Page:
In Aristotle’s eyes, tragedy is defined as a bad thing that happens to a good person. It is an event that is both pitied and feared, and is the inescapable result of actions of the victim. While in a melodrama the characters’ fates are uncertain and are controlled solely by plot, in a tragedy “we demand an unquestionable inevitability; nothing may happen in [the] play which is not a logical result of the nature of his characters.”1 A victim of tragedy was destined to that outcome: they were born with certain characteristics that inclined them to perform certain actions, which eventually caused their demise.
The goal of a tragedy, Aristotle said, is to make the audience identify with the protagonist, and when tragedy strikes to invoke them with emotions of fear and pity. They feel “phobos” for themselves, fear that tragedy might strike at anytime, regardless of who they are; through pity, “eleos”, they are empathetic and identify with the victim. Ultimately, our spirit is “elevated”: although we are glad that the tragedy is not happening to us, we do not feel a sense of superiority nor do we look down on what is pitied. As our emotions are manipulated we reach a higher philosophical medium and enhance our understanding of the human condition.
2)Behaviorally and psychologically, we as mankind reflect the tragedy that was the “fall” of Adam and Eve. When they ate the forbidden fruit, man was distinguished as the sole species that would have inherent consciousness of inevitable tragedy in life. Whether beneficial to the species or not, Adam and Eve’s “fall” resulted in human’s inherent wisdom. All in all, this “fall” was inevitable; Adam and Eve are guilty of being human whether they wish it or not.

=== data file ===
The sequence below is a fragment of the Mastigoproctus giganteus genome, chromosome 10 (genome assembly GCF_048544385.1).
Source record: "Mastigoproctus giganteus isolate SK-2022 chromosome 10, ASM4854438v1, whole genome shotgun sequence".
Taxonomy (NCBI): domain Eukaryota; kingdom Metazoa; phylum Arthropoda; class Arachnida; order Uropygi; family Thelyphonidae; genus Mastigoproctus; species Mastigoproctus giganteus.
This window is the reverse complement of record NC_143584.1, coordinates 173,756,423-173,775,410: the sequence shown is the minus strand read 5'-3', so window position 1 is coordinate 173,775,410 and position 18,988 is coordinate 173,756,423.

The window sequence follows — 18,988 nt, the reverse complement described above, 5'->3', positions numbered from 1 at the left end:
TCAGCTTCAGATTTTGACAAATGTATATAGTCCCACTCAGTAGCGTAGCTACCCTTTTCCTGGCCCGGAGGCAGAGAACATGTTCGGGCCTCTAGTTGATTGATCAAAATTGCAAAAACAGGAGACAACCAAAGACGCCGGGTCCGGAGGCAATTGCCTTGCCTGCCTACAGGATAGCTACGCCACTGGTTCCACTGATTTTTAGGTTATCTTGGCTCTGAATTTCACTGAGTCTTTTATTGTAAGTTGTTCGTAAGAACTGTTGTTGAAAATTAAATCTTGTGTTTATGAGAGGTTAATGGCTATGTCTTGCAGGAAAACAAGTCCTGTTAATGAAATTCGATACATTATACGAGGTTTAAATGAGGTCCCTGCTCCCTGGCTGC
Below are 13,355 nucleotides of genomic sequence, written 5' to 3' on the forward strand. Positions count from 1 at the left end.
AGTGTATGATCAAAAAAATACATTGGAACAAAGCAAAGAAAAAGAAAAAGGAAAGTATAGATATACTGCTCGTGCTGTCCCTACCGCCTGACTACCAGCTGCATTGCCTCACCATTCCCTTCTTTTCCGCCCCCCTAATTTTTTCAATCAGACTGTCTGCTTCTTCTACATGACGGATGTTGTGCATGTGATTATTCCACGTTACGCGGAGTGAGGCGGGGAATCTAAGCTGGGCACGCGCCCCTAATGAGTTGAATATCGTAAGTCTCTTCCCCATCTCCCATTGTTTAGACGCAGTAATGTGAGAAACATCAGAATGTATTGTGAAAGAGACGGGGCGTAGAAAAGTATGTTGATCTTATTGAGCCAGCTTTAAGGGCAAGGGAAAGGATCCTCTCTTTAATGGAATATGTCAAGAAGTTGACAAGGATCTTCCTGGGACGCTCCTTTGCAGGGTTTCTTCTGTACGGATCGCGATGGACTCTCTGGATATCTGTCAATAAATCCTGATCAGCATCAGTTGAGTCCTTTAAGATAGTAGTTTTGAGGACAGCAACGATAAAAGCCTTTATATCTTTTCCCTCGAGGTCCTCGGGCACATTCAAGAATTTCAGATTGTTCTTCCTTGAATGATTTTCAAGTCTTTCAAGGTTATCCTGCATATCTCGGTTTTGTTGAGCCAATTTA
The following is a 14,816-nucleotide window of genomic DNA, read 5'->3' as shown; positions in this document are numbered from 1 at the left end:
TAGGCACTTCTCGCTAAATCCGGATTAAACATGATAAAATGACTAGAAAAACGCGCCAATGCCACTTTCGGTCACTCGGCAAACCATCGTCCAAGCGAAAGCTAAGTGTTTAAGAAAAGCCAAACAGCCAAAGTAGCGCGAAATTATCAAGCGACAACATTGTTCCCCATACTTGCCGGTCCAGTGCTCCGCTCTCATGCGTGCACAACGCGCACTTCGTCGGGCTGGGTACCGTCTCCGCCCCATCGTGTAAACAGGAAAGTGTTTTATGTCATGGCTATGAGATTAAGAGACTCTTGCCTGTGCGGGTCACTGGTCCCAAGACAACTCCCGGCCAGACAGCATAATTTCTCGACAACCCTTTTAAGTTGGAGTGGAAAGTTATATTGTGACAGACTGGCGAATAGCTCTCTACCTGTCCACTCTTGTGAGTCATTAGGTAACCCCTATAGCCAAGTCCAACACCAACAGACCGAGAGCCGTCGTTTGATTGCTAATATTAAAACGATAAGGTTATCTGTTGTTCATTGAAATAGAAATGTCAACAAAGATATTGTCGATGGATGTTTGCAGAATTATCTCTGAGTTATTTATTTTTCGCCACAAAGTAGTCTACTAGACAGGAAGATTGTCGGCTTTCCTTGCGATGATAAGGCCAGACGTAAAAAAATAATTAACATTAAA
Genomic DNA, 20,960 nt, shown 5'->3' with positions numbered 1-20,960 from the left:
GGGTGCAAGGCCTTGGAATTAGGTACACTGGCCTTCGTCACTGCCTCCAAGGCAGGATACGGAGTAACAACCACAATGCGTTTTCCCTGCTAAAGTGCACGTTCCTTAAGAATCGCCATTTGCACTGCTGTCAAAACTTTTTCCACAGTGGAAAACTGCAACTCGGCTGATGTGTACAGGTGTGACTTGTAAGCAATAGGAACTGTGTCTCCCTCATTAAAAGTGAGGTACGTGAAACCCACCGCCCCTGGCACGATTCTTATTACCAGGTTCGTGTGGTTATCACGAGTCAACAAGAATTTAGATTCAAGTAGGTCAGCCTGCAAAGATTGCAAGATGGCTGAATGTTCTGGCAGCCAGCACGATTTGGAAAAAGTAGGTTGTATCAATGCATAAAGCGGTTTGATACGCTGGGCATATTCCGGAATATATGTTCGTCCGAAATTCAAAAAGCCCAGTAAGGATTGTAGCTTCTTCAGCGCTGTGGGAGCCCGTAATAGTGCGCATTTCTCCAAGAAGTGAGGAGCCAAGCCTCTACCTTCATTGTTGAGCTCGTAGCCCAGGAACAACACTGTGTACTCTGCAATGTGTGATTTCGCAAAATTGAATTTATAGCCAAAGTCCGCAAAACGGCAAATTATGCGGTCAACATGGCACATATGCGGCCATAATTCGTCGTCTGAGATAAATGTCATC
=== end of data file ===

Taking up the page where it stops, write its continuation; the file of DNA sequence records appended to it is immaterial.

In the story God asks Adam and Eve to avoid the tree of knowledge because he knows that if humans are able to obtain that knowledge, they will defy him. “But of the tree of the knowledge of good and evil you are not to eat; for, the day you eat of that, you are doomed to die,”2 says God, sending a very clever threat to Adam. The day he eats the fruit he will not actually die, however on that day he will become aware of his inescapable fate, and thus be“doomed to die”.
There are many psychological purposes taught in the story, shown through the actions of God’s humans. Adam and Eve are told to not take fruit from the tree of knowledge of good and evil, and in result are more enticed to do so. They are guilty of being humans simply because of this trait, a constant juggle between obedience and disobedience. Eve is the first to eat the fruit, showing impulsiveness and curiosity for the unknown. This crime, taking from the tree, was the original sin; an integral part of the human psyche is demonstrated. This “fall” shows the mental complexities of the human species: Adam and Eve are guilty of being human whether they wish it or not.
After eating the fruit, Adam and Eve gain self awareness; before, they had no prior knowledge of their own being or non-being. It opens up their eyes to the future and possibilities, but at the same time it gives them the awareness of non-existence. Consumption of the fruit gave them the gift of realization. After Adam and Eve at it, “the eyes of both of them were opened and they realised that they were naked.”3 They had fallen, and were truly humans.
3)One’s personal identity is a very important thing, and those who don’t know theirs usually feel a strong need or desire to discover it. But in the end is it worth is? How much knowledge must one dig through before finding the answers they seeked, and what knowledge might hurt them along the way? In the book, the king’s pursuit to discover his identity is a sacrifice of happiness to gain knowledge. Oedipus the